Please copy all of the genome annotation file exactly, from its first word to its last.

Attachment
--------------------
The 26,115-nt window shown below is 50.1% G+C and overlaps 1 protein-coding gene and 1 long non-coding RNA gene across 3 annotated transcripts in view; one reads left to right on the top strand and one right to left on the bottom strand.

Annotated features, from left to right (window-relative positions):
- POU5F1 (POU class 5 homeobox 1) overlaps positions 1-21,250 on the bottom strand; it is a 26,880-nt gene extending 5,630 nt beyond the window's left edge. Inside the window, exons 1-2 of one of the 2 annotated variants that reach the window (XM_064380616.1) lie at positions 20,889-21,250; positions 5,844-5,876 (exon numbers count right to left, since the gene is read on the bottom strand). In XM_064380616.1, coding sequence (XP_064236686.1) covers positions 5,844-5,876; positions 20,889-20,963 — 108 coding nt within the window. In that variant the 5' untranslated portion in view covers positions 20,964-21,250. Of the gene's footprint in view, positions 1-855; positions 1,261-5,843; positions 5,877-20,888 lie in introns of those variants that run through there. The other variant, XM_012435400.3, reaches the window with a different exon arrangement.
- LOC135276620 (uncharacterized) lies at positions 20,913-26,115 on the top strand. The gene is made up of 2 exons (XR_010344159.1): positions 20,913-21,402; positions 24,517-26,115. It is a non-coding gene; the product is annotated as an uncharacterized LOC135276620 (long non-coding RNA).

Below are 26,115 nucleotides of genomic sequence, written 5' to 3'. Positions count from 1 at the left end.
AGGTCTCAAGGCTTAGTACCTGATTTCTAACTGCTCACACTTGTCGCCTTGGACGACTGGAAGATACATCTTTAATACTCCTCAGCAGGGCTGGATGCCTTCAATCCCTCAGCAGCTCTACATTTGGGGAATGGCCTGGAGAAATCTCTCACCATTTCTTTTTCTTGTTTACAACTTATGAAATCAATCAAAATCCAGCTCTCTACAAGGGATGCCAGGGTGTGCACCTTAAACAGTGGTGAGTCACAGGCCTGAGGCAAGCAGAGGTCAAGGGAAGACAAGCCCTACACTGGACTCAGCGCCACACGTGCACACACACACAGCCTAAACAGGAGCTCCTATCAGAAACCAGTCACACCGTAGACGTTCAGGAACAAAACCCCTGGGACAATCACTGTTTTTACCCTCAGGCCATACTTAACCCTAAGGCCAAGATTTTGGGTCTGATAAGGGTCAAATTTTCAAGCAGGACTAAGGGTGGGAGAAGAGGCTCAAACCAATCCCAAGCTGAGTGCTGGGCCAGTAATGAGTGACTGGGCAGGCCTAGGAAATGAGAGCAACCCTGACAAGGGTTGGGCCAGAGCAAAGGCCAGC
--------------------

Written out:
The 26,115-nt window shown below is 50.1% G+C and overlaps 1 protein-coding gene and 1 long non-coding RNA gene across 3 annotated transcripts in view; one reads left to right on the top strand and one right to left on the bottom strand.

Annotated features, from left to right (window-relative positions):
- POU5F1 (POU class 5 homeobox 1) overlaps positions 1-21,250 on the bottom strand; it is a 26,880-nt gene extending 5,630 nt beyond the window's left edge. Inside the window, exons 1-2 of one of the 2 annotated variants that reach the window (XM_064380616.1) lie at positions 20,889-21,250; positions 5,844-5,876 (exon numbers count right to left, since the gene is read on the bottom strand). In XM_064380616.1, coding sequence (XP_064236686.1) covers positions 5,844-5,876; positions 20,889-20,963 — 108 coding nt within the window. In that variant the 5' untranslated portion in view covers positions 20,964-21,250. Of the gene's footprint in view, positions 1-855; positions 1,261-5,843; positions 5,877-20,888 lie in introns of those variants that run through there. The other variant, XM_012435400.3, reaches the window with a different exon arrangement.
- LOC135276620 (uncharacterized) lies at positions 20,913-26,115 on the top strand. The gene is made up of 2 exons (XR_010344159.1): positions 20,913-21,402; positions 24,517-26,115. It is a non-coding gene; the product is annotated as an uncharacterized LOC135276620 (long non-coding RNA).

Below are 26,115 nucleotides of genomic sequence, written 5' to 3'. Positions count from 1 at the left end.
AGGTCTCAAGGCTTAGTACCTGATTTCTAACTGCTCACACTTGTCGCCTTGGACGACTGGAAGATACATCTTTAATACTCCTCAGCAGGGCTGGATGCCTTCAATCCCTCAGCAGCTCTACATTTGGGGAATGGCCTGGAGAAATCTCTCACCATTTCTTTTTCTTGTTTACAACTTATGAAATCAATCAAAATCCAGCTCTCTACAAGGGATGCCAGGGTGTGCACCTTAAACAGTGGTGAGTCACAGGCCTGAGGCAAGCAGAGGTCAAGGGAAGACAAGCCCTACACTGGACTCAGCGCCACACGTGCACACACACACAGCCTAAACAGGAGCTCCTATCAGAAACCAGTCACACCGTAGACGTTCAGGAACAAAACCCCTGGGACAATCACTGTTTTTACCCTCAGGCCATACTTAACCCTAAGGCCAAGATTTTGGGTCTGATAAGGGTCAAATTTTCAAGCAGGACTAAGGGTGGGAGAAGAGGCTCAAACCAATCCCAAGCTGAGTGCTGGGCCAGTAATGAGTGACTGGGCAGGCCTAGGAAATGAGAGCAACCCTGACAAGGGTTGGGCCAGAGCAAAGGCCAGC